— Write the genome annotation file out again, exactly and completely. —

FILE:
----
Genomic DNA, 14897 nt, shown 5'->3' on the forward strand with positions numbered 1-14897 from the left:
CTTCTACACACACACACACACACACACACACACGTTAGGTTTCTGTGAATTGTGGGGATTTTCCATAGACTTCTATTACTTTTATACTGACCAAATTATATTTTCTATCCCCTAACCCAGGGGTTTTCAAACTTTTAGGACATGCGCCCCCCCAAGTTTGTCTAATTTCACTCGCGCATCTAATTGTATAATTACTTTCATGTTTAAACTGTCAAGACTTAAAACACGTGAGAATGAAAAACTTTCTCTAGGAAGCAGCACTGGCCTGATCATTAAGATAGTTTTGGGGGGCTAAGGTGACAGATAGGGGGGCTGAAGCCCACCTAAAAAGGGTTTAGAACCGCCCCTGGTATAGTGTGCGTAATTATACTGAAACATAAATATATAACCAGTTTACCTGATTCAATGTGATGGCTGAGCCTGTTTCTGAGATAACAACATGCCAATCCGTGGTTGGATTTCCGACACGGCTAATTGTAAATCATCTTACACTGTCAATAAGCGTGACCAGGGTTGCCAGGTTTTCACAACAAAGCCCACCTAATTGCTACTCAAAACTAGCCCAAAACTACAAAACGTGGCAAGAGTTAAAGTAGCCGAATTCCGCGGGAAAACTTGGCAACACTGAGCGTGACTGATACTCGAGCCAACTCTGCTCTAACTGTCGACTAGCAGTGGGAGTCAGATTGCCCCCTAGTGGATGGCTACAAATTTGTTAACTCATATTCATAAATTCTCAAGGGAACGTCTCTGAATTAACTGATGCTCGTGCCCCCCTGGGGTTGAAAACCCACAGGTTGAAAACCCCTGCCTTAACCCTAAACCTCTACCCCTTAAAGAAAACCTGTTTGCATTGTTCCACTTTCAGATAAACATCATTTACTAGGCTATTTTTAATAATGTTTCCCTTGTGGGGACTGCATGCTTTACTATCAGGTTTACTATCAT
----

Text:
Genomic DNA, 14897 nt, shown 5'->3' on the forward strand with positions numbered 1-14897 from the left:
CTTCTACACACACACACACACACACACACACACGTTAGGTTTCTGTGAATTGTGGGGATTTTCCATAGACTTCTATTACTTTTATACTGACCAAATTATATTTTCTATCCCCTAACCCAGGGGTTTTCAAACTTTTAGGACATGCGCCCCCCCAAGTTTGTCTAATTTCACTCGCGCATCTAATTGTATAATTACTTTCATGTTTAAACTGTCAAGACTTAAAACACGTGAGAATGAAAAACTTTCTCTAGGAAGCAGCACTGGCCTGATCATTAAGATAGTTTTGGGGGGCTAAGGTGACAGATAGGGGGGCTGAAGCCCACCTAAAAAGGGTTTAGAACCGCCCCTGGTATAGTGTGCGTAATTATACTGAAACATAAATATATAACCAGTTTACCTGATTCAATGTGATGGCTGAGCCTGTTTCTGAGATAACAACATGCCAATCCGTGGTTGGATTTCCGACACGGCTAATTGTAAATCATCTTACACTGTCAATAAGCGTGACCAGGGTTGCCAGGTTTTCACAACAAAGCCCACCTAATTGCTACTCAAAACTAGCCCAAAACTACAAAACGTGGCAAGAGTTAAAGTAGCCGAATTCCGCGGGAAAACTTGGCAACACTGAGCGTGACTGATACTCGAGCCAACTCTGCTCTAACTGTCGACTAGCAGTGGGAGTCAGATTGCCCCCTAGTGGATGGCTACAAATTTGTTAACTCATATTCATAAATTCTCAAGGGAACGTCTCTGAATTAACTGATGCTCGTGCCCCCCTGGGGTTGAAAACCCACAGGTTGAAAACCCCTGCCTTAACCCTAAACCTCTACCCCTTAAAGAAAACCTGTTTGCATTGTTCCACTTTCAGATAAACATCATTTACTAGGCTATTTTTAATAATGTTTCCCTTGTGGGGACTGCATGCTTTACTATCAGGTTTACTATCAT